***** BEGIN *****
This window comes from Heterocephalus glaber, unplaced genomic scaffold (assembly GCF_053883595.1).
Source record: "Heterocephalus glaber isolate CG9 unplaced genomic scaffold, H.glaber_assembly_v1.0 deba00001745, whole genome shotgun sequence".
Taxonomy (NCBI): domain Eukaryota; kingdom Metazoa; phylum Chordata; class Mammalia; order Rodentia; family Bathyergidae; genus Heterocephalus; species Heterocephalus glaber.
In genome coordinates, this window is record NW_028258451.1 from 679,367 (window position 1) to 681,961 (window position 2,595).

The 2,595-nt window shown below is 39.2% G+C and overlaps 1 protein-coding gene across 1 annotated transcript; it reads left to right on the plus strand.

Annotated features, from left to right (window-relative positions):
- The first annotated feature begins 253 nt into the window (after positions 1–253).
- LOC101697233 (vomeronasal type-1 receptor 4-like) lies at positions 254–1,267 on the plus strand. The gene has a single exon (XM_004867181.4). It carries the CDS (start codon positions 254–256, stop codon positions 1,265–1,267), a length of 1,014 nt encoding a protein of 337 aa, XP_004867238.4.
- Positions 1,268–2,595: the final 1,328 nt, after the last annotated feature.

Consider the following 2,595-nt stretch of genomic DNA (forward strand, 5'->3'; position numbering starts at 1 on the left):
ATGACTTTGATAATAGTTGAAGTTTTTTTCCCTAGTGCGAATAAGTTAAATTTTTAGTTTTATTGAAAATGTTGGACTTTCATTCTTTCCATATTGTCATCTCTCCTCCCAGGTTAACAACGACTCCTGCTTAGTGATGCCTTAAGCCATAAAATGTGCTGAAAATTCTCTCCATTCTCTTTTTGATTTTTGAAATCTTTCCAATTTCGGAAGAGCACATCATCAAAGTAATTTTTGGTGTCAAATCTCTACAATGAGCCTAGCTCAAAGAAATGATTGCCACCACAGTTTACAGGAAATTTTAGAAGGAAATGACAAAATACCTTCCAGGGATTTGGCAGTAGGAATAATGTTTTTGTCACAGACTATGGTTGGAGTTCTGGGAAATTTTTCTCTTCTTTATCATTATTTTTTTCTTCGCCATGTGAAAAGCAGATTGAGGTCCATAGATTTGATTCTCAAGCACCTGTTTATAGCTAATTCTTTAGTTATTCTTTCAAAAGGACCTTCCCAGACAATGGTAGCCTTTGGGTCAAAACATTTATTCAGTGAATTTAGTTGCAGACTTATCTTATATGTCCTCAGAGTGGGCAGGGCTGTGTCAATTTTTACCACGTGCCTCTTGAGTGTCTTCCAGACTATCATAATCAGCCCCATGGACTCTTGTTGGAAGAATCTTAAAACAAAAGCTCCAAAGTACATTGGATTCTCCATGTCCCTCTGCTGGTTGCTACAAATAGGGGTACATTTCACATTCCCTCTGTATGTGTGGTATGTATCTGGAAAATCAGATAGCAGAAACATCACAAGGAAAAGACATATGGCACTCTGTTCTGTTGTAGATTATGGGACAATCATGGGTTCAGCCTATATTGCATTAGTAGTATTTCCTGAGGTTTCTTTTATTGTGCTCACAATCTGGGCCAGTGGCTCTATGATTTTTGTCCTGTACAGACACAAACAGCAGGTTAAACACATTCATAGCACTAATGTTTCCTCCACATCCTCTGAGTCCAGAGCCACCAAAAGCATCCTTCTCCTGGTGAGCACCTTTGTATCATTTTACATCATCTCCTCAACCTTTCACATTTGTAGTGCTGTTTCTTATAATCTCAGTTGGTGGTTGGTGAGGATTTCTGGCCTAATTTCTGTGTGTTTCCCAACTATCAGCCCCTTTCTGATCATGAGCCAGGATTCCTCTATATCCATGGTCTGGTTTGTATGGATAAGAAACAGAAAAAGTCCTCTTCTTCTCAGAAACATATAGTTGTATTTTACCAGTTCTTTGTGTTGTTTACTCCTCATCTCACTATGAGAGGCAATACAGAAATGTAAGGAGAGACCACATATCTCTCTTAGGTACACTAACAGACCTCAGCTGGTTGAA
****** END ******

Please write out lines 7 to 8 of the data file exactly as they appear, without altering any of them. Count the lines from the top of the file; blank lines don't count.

- The first annotated feature begins 253 nt into the window (after positions 1–253).
- LOC101697233 (vomeronasal type-1 receptor 4-like) lies at positions 254–1,267 on the plus strand. The gene has a single exon (XM_004867181.4). It carries the CDS (start codon positions 254–256, stop codon positions 1,265–1,267), a length of 1,014 nt encoding a protein of 337 aa, XP_004867238.4.